That is what Jesus teaches us in the Sermon on the Mount, when He says, “The light of the body is the eye; if therefore thine eye be single, thy whole body shall be full of light. But if thine eye be evil, thy whole body shall be full of darkness. If therefore the light that is in thee be darkness, how great is that darkness I” Our heart is rebellious, our nature is depraved, our ears are deaf, our eyes are’ blind, our mouth is silenced, our hands are paralyzed. And the result is that we will and think, speak and do only that which is evil continuously. As the apostle Paul expresses it, 

“There is none righteous no, not one; 

“There is none that understandeth, 

“There is none that seeketh after God. 

“They are all gone out of the way, 

“They are altogether become unprofitable; “There is none that doeth good, no not one. 

“Their throat is an open sepulchre; 

“With their tongues they have used deceit; 

“The poison of asps is under their lips: 

“Whose mouth is full of cursing and bitterness: 

“Their feet are swift to shed blood: 

“Destruction and misery are in their ways; 

“And the way of peace have they not known: 

“There is no fear of God before their eyes.” (Rom. 3:10-18). 

Therefore Jesus tells Nicodemus during his nocturnal visit in no uncertain terms, “Except a man be born again he cannot see (no, not as much as see) the kingdom of heaven, much less enter in. 

That is also the language of our Confessions. Our Book of Instruction that is preached in Reformed circles every Sunday teaches us to confess, “I am prone by nature to hate God and my neighbor.” (Lord’s Day 2). And again, it teaches us that we are wicked and perverse, our nature is depraved, even so corrupt that we are wholly incapable of any good, and inclined to all wickedness. And, as the fathers well understood from the words of Jesus to Nicodemus, nothing ever changes that, and nothing can change that exceptregeneration. (Lord’s Day 3). 

“Are we then so corrupt that we are wholly incapable of any good, and inclined to all wickedness? 

“Indeed we are; except we are regenerated by the Spirit of God.” 

Our Canons only serve to confirm this truth. The fathers speak of the fact that since the fall there are “glimmerings of natural light” in man. As a result of these glimmerings (which in recent years have been played up to far more than mere glimmerings by the theory of common grace) our fathers said that man “retains some knowledge of God.” He knows that God is God, and he can never escape that fact. No, he cannot even get rid of God by officially declaring Him dead. Even the devils know that God is God, and they shudder. Man also retains some knowledge “of natural things,” so that he can scan the heavens, probe into the depths of the sea, search out the bowels of the earth, and produce amazing inventions. But it still remains true, that God is not in all his thoughts, so that with all his searching he turns against the living God in wicked rebellion. Natural man also retains some knowledge “of the differences between good and evil.” He knows very well that sin is sin, that murder and adultery and stealing, and. every other sort of sin is transgression of God’s law, so that his own conscience condemns him. He even “discovers some regard for virtue, good order in society, and for maintaining an orderly external deportment.” This always remains external, since his heart is at enmity with God and the neighbor, but for his own advantage he does maintain an orderly external deportment, even in spite of growing race riots, total disregard for all authority, and indulgence in sins of every sort. But even this natural light with all its glimmerings does not make the dead sinner partially alive, give him some sort of eyesight to see and know God, and to confess that he is a sinner that needs salvation through the blood of the Lamb. As our Canons express it:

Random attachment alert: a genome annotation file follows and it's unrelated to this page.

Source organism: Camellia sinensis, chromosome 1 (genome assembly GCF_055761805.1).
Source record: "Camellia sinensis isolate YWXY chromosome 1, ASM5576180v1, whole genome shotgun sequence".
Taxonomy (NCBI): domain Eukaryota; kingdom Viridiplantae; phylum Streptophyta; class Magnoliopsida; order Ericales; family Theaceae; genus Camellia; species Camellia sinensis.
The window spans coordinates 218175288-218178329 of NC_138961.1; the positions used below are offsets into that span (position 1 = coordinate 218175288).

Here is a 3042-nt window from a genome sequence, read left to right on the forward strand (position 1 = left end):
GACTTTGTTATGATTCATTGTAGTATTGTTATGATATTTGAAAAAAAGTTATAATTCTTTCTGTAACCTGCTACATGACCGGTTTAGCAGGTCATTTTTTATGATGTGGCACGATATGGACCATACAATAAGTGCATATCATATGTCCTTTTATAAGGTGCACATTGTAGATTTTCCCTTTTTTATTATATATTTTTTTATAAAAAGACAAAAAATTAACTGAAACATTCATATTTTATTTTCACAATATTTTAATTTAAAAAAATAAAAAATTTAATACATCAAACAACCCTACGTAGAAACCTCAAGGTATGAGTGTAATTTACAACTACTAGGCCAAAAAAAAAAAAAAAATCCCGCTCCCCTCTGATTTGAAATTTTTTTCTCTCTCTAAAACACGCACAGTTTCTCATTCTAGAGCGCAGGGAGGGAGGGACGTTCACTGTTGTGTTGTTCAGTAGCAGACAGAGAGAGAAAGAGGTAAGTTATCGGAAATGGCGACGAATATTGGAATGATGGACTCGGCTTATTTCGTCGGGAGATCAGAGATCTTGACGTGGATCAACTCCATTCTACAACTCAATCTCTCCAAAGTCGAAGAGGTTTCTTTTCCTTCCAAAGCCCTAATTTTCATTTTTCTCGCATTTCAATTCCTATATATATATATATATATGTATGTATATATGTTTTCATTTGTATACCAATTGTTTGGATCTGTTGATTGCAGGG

“But so far is this light of nature from being sufficient to bring him to a saving knowledge of God, and to true conversion, that he is incapable of using it aright even in things natural and civil. Nay further, this light, such as it is, man in various ways renders wholly polluted, and holds it in unrighteousness, by doing which he becomes inexcusable before God.” (Canons III, IV, article 4.) 

There you have it! Natural man cannot see the kingdom of heaven. He cannot see God, he cannot see himself as a sinner before God, he cannot yield to Christ, nor accept the gospel invitation. He renders his natural light wholly polluted and holds it in unrighteousness. He can only rebelliously say, “No,” as often as that gospel is preached. 

You can take a pig out of its natural surroundings, wash it, dress it up with a pink ribbon around its neck, but at the first opportunity it will return to wallow in the mud. You can take a lion cub as a house pet and train it to obey you, but you cannot change that lion nature. And the same thing applies to the sinner. Except he is born again, he remains a rebellious sinner. 

Rebirth is a wonder of God, who calls the things that are not as though they were. Just as power went forth from Christ as He stood by the tomb of Lazarus before the dead Lazarus could hear Jesus’ voice and respond to His call, so also power goes forth from God into the elect sinner in the work of regeneration. God raises the dead, also the spiritually dead, by the power of His Spirit in the heart. 

This our fathers called a “new creation; a resurrection from the dead, a making alive, which God works in us without our aid. 

Indeed, we must be born again. And that must be preached. 

For salvation is of the Lord.